Saturday, March 15, 2008
Whiskerino: Beards on the Internet
BIPL has been wondering about the current vogue for beards among our young men for a couple of years now. I noticed it first among people you might expect: people who make or/like really thoughtful indie rock and folk, Saul Williams. Then all these punk and hardcore bands had them. Now it has spread to mall emo bands and pretty much anyone shooting for that indefinable air of credibility, such as The Killers. All of this took from 2005 to the present.
I really started pondering it all at South By Southwest in 2006. The full but well-kept beards on the faces of male Bohemia were really underway and I was able to verify then that this was going on all over the country if not the world. I was also able to verify that it was a good look.
Heavy psychedelic rock also seemed to be under way and I blamed the entire weird folk movement even though I'm not sure who really started it and Devendra Banhart is the only one in that group who comes to mind as actually having a beard ever. I started calling it the indie beard, as in, "No, that's not quite an indie beard yet."
Few people were willing to acknowledge that something was going on for at least a year and a half. Then one day a friend referred to a vast swathe of the music I like as "beard punk." He was right. And the plot thickened.
It has now spread to the entire hep cat populace and beyond. There are articles in reputable magazines about this phenomenon now. I have read them.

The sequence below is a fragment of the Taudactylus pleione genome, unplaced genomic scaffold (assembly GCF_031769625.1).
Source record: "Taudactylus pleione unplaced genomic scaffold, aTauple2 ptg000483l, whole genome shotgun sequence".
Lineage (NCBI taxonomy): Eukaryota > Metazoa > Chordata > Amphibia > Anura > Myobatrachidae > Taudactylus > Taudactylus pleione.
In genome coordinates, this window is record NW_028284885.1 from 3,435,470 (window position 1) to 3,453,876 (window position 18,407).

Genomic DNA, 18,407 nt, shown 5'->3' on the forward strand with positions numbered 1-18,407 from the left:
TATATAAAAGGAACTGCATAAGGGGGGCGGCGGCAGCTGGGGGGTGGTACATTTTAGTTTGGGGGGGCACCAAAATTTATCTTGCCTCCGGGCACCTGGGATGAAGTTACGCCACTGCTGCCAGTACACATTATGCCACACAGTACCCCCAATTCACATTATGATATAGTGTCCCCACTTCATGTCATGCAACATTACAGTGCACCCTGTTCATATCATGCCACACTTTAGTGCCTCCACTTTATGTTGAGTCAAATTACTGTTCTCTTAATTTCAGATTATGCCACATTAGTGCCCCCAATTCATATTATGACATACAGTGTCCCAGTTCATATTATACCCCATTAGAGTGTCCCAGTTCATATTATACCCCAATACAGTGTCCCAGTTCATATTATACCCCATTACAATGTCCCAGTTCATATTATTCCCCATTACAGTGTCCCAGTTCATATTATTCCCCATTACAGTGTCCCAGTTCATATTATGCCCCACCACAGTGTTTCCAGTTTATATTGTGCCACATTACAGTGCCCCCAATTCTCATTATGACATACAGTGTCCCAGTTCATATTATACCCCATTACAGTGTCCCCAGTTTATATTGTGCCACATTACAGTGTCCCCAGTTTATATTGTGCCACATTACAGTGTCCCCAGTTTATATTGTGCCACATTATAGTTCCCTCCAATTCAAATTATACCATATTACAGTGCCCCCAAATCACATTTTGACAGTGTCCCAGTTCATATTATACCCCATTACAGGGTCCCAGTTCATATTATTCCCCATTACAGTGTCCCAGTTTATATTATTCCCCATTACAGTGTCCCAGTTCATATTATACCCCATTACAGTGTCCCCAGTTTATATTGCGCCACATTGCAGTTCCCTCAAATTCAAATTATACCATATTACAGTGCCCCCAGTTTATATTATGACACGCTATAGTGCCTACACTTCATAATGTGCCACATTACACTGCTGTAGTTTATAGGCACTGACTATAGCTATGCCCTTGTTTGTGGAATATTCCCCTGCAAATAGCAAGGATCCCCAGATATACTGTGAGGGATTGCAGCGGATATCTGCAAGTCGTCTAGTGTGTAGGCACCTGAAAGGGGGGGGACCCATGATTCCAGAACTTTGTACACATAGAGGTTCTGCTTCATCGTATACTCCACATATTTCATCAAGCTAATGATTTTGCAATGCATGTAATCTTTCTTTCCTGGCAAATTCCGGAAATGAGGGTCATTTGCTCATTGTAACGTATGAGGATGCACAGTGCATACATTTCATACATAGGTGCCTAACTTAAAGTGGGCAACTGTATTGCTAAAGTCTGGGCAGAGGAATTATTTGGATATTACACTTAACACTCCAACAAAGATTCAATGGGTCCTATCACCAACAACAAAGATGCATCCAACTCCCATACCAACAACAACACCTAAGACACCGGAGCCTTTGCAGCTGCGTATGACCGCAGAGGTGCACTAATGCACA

One clue I have to offer is that the arc of everyone having more and more tattoos has also followed the rise of the beard.
I imagined at South By Southwest that it all represented a shift towards maturity. That, during wartime, maybe we were all feeling a little more sober - not to say continually pissed off.
Let me remind you: before it was all about beards and plaid shirts, having sleeve tattoos and being barrel chested, before Against Me! was on the radio, hella people were listening to Death Cab for Cutie and either mooning over androgynous man children like Conor Oberst or trying hard to look like them. Beards were for creepy weirdos.
The intervening years have been ugly. In the face of them, I think there has been a need for young, independent-minded men to redefine masculinity for themselves in the form of facial hair and possibly neck tattoos. It makes sense when you think about it: shagginess became the fashion last time we had an indefensible war with a nausea-triggering body count.
Then, in 2007 my friend Tim informed me that he and his band mates were growing beards on the Internet.
They joined online community Whiskerino.org. It was like Myspace but for beards. The old-time definition of a Whiskerino is technically a beard growing contest and this Whiskerino was in essence a competition too.
Participants had to join clean shaven and post a photo to prove it. Then they had to post a series of photos showing their beards' progress. More community than competition, they commented on one another's photos and offered support. Still, trimming was frowned on and if you shaved or failed to post photos you went to the Wall of Shame. Meanwhile the most impressive beard photos had a shot at stardom as King Beard.